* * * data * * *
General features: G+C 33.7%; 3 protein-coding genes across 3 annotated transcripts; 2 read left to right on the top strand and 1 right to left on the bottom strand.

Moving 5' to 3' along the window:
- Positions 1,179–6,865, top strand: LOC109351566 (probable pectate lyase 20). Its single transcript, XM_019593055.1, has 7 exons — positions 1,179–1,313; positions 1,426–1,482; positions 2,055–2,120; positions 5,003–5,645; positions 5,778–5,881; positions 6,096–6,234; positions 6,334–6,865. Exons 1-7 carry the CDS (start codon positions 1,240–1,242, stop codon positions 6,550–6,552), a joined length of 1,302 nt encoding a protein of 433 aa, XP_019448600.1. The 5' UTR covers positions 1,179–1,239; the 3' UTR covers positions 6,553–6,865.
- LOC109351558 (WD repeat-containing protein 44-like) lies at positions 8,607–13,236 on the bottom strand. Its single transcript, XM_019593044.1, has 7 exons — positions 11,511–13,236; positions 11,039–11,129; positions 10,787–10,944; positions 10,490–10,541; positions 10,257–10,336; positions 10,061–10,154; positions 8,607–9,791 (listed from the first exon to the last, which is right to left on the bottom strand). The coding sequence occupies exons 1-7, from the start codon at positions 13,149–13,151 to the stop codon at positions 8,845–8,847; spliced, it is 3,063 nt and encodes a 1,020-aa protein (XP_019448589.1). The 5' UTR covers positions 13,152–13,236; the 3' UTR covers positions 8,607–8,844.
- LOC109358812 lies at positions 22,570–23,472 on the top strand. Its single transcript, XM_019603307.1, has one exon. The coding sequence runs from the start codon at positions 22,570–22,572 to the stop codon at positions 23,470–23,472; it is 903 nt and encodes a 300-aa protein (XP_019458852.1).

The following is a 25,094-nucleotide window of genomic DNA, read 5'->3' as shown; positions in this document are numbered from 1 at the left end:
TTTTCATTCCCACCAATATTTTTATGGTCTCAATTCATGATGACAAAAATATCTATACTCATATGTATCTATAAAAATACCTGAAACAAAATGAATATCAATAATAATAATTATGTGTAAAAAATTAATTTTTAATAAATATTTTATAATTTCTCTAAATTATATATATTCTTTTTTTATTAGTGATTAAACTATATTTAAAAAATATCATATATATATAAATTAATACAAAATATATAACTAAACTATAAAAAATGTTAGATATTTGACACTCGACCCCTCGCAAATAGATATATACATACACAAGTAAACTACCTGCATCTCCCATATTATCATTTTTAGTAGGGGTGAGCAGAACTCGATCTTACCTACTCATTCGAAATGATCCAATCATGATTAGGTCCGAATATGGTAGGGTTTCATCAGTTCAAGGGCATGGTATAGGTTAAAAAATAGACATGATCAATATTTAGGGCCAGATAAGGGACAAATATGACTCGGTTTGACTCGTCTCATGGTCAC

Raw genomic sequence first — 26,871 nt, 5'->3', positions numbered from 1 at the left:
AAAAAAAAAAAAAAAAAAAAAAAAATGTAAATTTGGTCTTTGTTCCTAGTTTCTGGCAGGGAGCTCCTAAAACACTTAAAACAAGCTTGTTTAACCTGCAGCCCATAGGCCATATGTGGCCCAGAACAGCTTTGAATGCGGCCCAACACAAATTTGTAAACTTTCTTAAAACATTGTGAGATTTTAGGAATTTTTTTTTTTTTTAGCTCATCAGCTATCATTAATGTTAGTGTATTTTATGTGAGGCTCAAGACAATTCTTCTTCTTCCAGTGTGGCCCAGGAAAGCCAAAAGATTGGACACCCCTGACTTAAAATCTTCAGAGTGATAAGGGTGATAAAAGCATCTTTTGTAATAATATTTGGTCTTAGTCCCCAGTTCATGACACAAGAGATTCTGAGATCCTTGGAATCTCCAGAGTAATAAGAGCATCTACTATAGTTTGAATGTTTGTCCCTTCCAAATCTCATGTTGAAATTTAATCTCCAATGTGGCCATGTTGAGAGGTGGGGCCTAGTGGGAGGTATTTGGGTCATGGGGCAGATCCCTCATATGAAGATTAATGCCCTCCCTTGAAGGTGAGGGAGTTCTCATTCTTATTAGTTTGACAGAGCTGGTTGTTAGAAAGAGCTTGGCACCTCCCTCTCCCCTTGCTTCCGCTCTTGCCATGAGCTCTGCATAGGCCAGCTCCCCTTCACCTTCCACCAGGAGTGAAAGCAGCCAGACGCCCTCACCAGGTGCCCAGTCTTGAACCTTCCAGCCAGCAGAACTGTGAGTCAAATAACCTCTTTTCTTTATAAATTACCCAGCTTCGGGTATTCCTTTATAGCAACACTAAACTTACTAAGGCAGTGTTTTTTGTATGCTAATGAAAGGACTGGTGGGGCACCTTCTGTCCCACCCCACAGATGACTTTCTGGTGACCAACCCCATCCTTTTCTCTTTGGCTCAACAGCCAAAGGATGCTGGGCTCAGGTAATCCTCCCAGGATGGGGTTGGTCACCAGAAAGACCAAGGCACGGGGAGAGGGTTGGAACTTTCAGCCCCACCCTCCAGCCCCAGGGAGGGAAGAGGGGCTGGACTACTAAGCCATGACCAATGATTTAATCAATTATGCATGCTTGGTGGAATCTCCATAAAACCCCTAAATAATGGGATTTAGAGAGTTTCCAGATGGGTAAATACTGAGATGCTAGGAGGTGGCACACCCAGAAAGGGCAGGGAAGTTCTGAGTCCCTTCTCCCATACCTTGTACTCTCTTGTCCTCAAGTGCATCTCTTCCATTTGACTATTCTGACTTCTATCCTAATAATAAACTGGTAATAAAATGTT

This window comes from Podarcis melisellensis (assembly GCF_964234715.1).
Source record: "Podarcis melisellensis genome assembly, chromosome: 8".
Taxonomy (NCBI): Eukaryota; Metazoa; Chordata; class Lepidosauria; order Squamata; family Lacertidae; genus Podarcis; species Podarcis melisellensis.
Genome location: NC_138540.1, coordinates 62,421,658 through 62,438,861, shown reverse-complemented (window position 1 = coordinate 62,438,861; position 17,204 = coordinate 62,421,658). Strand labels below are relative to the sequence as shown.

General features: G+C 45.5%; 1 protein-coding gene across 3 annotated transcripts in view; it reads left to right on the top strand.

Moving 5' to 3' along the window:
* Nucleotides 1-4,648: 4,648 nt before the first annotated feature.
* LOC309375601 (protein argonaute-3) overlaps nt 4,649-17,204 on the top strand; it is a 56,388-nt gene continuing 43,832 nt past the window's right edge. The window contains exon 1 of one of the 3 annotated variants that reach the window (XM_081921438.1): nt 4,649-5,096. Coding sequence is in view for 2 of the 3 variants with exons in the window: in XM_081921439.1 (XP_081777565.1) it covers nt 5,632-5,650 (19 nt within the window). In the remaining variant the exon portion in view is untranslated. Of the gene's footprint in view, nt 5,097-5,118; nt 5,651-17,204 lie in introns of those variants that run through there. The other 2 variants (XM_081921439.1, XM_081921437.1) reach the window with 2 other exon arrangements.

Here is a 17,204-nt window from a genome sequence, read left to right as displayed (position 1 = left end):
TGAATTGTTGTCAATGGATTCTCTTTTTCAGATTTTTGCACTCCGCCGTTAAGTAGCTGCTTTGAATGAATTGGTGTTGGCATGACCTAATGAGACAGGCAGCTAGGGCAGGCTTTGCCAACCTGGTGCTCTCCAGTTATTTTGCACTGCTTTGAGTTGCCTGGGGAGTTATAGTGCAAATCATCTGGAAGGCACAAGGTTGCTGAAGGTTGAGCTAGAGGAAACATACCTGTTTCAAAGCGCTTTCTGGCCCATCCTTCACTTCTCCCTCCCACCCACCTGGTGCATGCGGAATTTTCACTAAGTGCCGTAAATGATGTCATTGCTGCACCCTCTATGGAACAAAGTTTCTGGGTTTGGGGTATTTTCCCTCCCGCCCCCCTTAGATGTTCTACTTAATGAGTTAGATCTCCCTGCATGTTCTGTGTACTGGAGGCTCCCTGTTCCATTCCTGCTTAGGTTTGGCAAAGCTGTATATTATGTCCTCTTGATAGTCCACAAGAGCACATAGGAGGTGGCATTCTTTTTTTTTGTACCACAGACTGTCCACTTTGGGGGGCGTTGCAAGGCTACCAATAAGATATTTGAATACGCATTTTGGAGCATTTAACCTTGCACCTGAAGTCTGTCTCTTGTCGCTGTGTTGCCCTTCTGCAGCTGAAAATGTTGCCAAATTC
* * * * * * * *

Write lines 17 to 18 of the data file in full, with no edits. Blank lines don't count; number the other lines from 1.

* LOC309375601 (protein argonaute-3) overlaps nt 4,649-17,204 on the top strand; it is a 56,388-nt gene continuing 43,832 nt past the window's right edge. The window contains exon 1 of one of the 3 annotated variants that reach the window (XM_081921438.1): nt 4,649-5,096. Coding sequence is in view for 2 of the 3 variants with exons in the window: in XM_081921439.1 (XP_081777565.1) it covers nt 5,632-5,650 (19 nt within the window). In the remaining variant the exon portion in view is untranslated. Of the gene's footprint in view, nt 5,097-5,118; nt 5,651-17,204 lie in introns of those variants that run through there. The other 2 variants (XM_081921439.1, XM_081921437.1) reach the window with 2 other exon arrangements.

Here is a 17,204-nt window from a genome sequence, read left to right as displayed (position 1 = left end):